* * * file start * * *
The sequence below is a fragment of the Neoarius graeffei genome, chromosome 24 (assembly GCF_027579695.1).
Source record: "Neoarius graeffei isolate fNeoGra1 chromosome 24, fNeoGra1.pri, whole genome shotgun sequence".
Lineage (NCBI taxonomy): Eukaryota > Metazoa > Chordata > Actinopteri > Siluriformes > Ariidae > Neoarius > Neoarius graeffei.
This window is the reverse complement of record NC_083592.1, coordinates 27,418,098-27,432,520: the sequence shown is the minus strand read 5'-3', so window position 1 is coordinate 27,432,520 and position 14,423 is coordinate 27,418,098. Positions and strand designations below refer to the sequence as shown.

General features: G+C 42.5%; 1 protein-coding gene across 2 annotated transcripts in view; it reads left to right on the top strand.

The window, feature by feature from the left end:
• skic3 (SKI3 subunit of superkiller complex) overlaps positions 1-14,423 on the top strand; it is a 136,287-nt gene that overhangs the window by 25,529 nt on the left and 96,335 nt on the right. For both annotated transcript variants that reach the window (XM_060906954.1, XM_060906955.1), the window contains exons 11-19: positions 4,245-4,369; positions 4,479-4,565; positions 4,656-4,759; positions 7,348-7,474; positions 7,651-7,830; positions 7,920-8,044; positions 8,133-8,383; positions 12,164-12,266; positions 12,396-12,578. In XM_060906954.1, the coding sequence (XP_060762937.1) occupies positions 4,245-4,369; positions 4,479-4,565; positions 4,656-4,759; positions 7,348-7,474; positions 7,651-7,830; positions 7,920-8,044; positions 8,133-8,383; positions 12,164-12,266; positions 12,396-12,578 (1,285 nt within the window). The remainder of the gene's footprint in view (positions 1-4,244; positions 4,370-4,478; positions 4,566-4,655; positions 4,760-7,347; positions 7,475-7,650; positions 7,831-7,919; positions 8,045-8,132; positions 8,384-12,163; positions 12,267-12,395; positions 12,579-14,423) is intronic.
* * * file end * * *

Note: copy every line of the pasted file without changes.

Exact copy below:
The sequence below is a fragment of the Neoarius graeffei genome, chromosome 24 (assembly GCF_027579695.1).
Source record: "Neoarius graeffei isolate fNeoGra1 chromosome 24, fNeoGra1.pri, whole genome shotgun sequence".
Lineage (NCBI taxonomy): Eukaryota > Metazoa > Chordata > Actinopteri > Siluriformes > Ariidae > Neoarius > Neoarius graeffei.
This window is the reverse complement of record NC_083592.1, coordinates 27,418,098-27,432,520: the sequence shown is the minus strand read 5'-3', so window position 1 is coordinate 27,432,520 and position 14,423 is coordinate 27,418,098. Positions and strand designations below refer to the sequence as shown.

General features: G+C 42.5%; 1 protein-coding gene across 2 annotated transcripts in view; it reads left to right on the top strand.

The window, feature by feature from the left end:
• skic3 (SKI3 subunit of superkiller complex) overlaps positions 1-14,423 on the top strand; it is a 136,287-nt gene that overhangs the window by 25,529 nt on the left and 96,335 nt on the right. For both annotated transcript variants that reach the window (XM_060906954.1, XM_060906955.1), the window contains exons 11-19: positions 4,245-4,369; positions 4,479-4,565; positions 4,656-4,759; positions 7,348-7,474; positions 7,651-7,830; positions 7,920-8,044; positions 8,133-8,383; positions 12,164-12,266; positions 12,396-12,578. In XM_060906954.1, the coding sequence (XP_060762937.1) occupies positions 4,245-4,369; positions 4,479-4,565; positions 4,656-4,759; positions 7,348-7,474; positions 7,651-7,830; positions 7,920-8,044; positions 8,133-8,383; positions 12,164-12,266; positions 12,396-12,578 (1,285 nt within the window). The remainder of the gene's footprint in view (positions 1-4,244; positions 4,370-4,478; positions 4,566-4,655; positions 4,760-7,347; positions 7,475-7,650; positions 7,831-7,919; positions 8,045-8,132; positions 8,384-12,163; positions 12,267-12,395; positions 12,579-14,423) is intronic.